The confetti had barely settled on primary election night in the City Of Frederick when the three surviving mayoral candidates and those vying for the Board Of Alderman set their sights on November 5, when voters will decide the administrative and legislative mechanism that will run the city for the next four years. Your senses will no doubt be overrun this month with an explosion of campaigning in all its glory.
If you think there isn’t much at stake, or just that all the political noise isn’t worth the trouble, consider the many real issues facing the city in the next four years that could have a profound effect on its citizens for decades. These issues include crime, growth and perhaps the biggest bogeyman of all— a budget strained by salaries and benefits, pensions, and other employee costs that many believe is pushing the city toward its own fiscal cliff. The reverberations from how the next mayor and aldermen handle these issues—especially the fiscal matters—will be felt long after they leave office.
With so much at stake, you would think voter turnout, despite being historically low in city elections, would turn up a bit. I have to admit getting suckered into thinking turnout would be strong for the primary elections, based on the vigorous campaigning by many candidates during the summer. There seemed to be a real buzz this year.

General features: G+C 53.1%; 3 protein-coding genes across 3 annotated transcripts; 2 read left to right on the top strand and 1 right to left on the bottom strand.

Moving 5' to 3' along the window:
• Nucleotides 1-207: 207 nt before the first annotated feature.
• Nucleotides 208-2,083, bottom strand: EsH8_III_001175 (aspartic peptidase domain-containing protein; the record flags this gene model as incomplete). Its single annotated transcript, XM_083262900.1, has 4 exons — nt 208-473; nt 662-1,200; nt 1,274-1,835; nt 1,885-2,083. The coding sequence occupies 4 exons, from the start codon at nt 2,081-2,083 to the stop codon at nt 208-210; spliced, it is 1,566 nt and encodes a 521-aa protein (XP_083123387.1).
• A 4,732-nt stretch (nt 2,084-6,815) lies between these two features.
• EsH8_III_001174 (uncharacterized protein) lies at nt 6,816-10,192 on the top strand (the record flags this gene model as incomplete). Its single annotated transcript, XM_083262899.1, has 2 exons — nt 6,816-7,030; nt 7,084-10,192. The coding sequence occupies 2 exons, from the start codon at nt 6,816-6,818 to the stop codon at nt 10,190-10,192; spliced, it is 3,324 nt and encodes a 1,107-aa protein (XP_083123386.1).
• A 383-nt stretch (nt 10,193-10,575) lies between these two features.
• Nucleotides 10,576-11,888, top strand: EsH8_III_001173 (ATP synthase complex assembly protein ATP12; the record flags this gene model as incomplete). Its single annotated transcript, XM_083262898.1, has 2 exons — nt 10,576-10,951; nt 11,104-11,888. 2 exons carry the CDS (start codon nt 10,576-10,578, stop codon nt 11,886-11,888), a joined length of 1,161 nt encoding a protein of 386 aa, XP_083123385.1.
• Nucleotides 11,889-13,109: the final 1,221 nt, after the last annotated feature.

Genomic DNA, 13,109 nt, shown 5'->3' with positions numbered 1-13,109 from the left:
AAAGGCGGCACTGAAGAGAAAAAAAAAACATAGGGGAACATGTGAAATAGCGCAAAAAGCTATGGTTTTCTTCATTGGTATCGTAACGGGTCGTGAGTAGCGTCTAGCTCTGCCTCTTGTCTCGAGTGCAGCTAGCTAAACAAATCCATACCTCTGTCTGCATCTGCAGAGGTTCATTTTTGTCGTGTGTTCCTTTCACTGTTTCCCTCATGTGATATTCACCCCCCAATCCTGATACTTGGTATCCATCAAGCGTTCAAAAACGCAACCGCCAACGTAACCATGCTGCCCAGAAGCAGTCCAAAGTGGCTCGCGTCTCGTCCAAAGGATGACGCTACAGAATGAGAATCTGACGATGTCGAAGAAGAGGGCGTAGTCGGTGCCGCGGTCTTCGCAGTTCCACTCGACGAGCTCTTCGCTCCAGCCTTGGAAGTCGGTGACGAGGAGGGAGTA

Well, that buzz turned into a fizzle on primary Election Day, when less than 15 percent of eligible voters bothered to vote.
Think about that for a second: Of all the people in the city who are registered to vote, more than 85 percent took a pass on the primary elections. That means the primaries were decided by approximately one in seven voters.
Now, keep in mind we are only talking about eligible voters. Nationally, about one in four adults are not even registered to vote; this means in Frederick, which has about 50,000 residents ages 18 or older, there are likely thousands of potential voters that don’t even count inside the 85 percent who skipped the primary elections. Based on my calculations, this moves voter turnout from the “abysmal” category to “downright pathetic.”
We don’t endorse candidates at Frederick Magazine, but we do endorse the right to vote. If you are a city resident, pay close attention to the races, the issues and the candidates’ positions in the coming weeks. More importantly, make sure you vote on November 5. Too much is at stake to skip. Have a safe and happy October.